2016 Mini Cooper S ( Won it) (40k Miles and many issues - Engine and Transmission failure) Thank god I don't own it anymore! NEVER EVER BUY a Mini. Unless you are rich or a Mechanic.
    2018 Prius Prime ( 20k Miles and counting. )

    I will get a new car in a year and it may be a Hyundai Kona electric or Hyundai Kona plugin Hybrid.

    Unless Toyota does better to address the range issue on the Prime ( Need 60 Miles on Battery ) or another Electric or Plugin I am going to defect.

    Love the Prime but want more.

    Blue
     
  15. bisco

    bisco cookie crumbler

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    even after what they told you at the show?:whistle:
     
  16. bisco

    bisco cookie crumbler

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    2001 camry
    2004 prius
    2005 camry
    2007 hycam
    2008 prius
    2012 pip
    2013 hycam
    2018 hycam?
    2020 bev?
     
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  17. Raytheeagle

    Raytheeagle Senior Member

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    Since 2009:

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    2024: Prime?
     
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  18. bisco

    bisco cookie crumbler

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    primo, by then.
     
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  19. Blue-Adept

    Blue-Adept Active Member

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    Yes - I like to use the tax credits once per year. Solar, Wind or storage. Electric car will be next.

    Will have to Buy another car in 2021 for the wife.

    Unless a deer gets me first. Both the 2005 Prius and the 2011 Prius were killed by deer.

    It's always the Does.
     
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  20. john1701a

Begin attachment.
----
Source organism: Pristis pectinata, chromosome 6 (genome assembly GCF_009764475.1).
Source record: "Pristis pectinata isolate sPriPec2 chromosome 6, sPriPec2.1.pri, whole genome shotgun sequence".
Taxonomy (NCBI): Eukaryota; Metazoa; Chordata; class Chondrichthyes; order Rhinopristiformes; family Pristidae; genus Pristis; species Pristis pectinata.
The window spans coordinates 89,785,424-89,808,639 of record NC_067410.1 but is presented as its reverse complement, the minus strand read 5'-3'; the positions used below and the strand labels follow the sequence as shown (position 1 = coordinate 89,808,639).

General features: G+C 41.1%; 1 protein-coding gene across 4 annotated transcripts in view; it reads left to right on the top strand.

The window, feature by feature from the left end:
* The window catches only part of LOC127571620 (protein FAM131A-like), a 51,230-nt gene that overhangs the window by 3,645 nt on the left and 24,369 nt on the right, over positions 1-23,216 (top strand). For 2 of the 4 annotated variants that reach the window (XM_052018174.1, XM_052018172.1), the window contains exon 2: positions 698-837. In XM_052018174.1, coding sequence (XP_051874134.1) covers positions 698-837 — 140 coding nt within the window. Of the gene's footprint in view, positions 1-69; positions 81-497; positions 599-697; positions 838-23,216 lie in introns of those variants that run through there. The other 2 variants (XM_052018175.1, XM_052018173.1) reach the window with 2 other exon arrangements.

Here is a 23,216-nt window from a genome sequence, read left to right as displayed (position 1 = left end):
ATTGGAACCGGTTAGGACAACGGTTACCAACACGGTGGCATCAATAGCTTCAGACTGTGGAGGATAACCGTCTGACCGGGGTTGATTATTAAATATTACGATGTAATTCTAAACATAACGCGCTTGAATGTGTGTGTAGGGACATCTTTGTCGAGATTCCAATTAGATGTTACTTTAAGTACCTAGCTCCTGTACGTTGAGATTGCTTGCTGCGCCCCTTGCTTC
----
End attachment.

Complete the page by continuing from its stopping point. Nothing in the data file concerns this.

john1701a Prius Guru

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    Then, you will get a thank you from us for be willing to pay a premium for a product aimed at a different audience. Breaking out beyond the affordable choices will be helpful at some point. In your case, you'd be paying sooner for that extra capacity and either giving up electric-heating or adding to the price to get it... from a Hyundai that doesn't actually exist yet. Toyota's current focus is to strike a balance that will attract the masses, not what you seek. Diversity is very important. So, you'll get the recognition for breaking other ground.

    Keep in mind that GM failed miserably with their attempt to draw buyers to a plug-in hybrid offering that range you deem as necessary. Most people dismissed that as a want, not a need. Someday when cost is much lower and energy-density is much higher, that could be realistic. Currently, it most definitely is not.

    Toyota doubled capacity from 4.4 kWh (20 km) to 8.8 kWh (40 km) in their quest to keep Prius targeted at ordinary consumers. Could a 19.6 kWh (80 km) capacity be realistic for the next generation offering? That seems reasonable to expect. It wouldn't satisfy your distance requirement though. So, we must ask what other criteria you deem important for a plug-in hybrid. Tell us, please.

    Think about how Toyota has strived to deliver high efficiency for both EV and HV modes, as well as keeping emission-rating for the HV system impressive to all those promoting cleaner air, without forcing a premium to be paid.
     
    #20 john1701a, Jan 27, 2019
    Last edited: Jan 27, 2019